New Venice — After 165 millimetres of rain fell on Sackville, N.B. Sunday night and Monday, “the floating town” has rallied together to put a positive spin on what could have sunk a less-resilient people.
Residents have been battling consistent flooding, closed roads and in many cases the utter destruction of acres of crops. “The fields are like waterbeds,” said one dismayed farmer. “The potatoes are all but ruined for the season. Everything’s drowning.”
Everything but the tourism industry, that is. The town has decided to stop fighting the flooding, and embrace it; as of this morning, town council and a few Tourism New Brunswick reps put it to a unanimous vote to change all the former Sackville signs to say “New Venice” after the famous northeastern Italian city.
Gondolas will be constructed by a local, family-run woodworking business (the town had attempted to sell all gondola rights to a Québec company that offered to make them for about $10 less, but that caused an uproar among many residents and the idea was promptly quashed), and canals will be built to manage to the rising waters.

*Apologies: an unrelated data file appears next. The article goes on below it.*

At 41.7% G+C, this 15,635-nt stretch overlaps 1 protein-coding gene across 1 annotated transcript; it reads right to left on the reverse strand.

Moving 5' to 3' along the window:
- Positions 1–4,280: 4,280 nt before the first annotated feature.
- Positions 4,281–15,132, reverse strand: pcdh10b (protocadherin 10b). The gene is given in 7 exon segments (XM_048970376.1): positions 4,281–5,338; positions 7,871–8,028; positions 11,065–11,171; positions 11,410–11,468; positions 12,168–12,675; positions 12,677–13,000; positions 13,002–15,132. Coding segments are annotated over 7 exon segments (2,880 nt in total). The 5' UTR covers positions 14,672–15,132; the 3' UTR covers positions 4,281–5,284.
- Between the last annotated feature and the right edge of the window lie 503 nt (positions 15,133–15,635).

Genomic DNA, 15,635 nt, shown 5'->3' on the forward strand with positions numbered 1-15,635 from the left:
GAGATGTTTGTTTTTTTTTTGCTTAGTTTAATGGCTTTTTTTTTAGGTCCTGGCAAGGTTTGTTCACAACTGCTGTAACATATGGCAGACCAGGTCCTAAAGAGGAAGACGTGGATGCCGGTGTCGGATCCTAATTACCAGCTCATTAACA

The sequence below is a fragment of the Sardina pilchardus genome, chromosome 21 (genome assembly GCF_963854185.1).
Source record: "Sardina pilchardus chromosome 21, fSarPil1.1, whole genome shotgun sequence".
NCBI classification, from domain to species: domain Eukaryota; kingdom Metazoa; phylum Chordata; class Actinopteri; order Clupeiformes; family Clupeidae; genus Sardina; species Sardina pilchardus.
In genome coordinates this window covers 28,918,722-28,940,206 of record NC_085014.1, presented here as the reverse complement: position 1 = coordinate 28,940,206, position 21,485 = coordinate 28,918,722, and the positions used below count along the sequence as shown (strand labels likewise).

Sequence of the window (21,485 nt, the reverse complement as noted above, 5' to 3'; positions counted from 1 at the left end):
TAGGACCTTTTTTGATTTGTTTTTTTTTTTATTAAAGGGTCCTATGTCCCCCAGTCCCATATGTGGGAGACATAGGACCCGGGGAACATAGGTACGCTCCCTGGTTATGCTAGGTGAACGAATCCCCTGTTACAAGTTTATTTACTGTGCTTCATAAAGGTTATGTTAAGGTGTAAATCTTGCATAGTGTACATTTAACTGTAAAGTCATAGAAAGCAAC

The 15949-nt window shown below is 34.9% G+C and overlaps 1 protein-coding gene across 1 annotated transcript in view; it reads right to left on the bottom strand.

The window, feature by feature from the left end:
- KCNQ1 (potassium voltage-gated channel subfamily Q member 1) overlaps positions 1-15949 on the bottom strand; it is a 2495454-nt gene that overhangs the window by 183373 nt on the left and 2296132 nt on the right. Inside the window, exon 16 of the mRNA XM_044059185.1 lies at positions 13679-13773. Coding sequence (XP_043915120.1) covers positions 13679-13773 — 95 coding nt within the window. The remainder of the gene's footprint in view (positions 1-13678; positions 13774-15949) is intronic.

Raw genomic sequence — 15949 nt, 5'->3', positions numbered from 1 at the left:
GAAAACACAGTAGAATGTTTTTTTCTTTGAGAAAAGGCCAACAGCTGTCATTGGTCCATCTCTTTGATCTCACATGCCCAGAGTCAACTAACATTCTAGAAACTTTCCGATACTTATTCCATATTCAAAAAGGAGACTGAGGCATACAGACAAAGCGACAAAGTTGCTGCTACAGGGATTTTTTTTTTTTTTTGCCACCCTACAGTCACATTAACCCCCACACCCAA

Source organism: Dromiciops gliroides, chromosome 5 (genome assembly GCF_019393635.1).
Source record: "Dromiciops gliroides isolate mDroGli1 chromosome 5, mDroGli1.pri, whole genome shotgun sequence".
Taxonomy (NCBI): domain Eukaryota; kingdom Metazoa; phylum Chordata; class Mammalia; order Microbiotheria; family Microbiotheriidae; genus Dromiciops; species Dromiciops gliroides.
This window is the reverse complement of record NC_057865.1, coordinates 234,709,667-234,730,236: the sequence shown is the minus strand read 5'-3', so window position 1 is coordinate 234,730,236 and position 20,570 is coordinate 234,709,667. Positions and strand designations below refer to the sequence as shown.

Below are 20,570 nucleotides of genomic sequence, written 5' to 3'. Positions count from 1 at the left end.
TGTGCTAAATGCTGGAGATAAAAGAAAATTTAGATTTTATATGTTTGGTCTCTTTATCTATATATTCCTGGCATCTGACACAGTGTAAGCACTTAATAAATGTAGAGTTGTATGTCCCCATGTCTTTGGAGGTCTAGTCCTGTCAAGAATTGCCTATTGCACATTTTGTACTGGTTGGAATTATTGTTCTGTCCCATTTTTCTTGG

“Flooding may be be ruining basements and crops, but one thing’s for certain — a Venice-like city right here in New Brunswick has the potential to draw visitors from as far as Fredericton or even Saint John,” said gondolier Brent Peacock while paddling a Manatee reporter around for a tour of the postcard-pretty New Venice. “Maybe one day New Brunswick will be known as the swim-through province rather than the drive-through province.”
But like any change in New Brunswick, not everyone is happy about the rebrand. Some of New Brunswick’s more “local” locals think that a “New Venice” will bring aspects of European culture that they want no part of. “So what? Now we have to eat spaghetti, sing while we cook, and talk with our hands?” said an irate Brian Lauderdale, gesturing wildly with his hands. “Count me out. We have our own culture here in new Brunswick, and we don’t need to add to it. We’re perfect just the way we are.”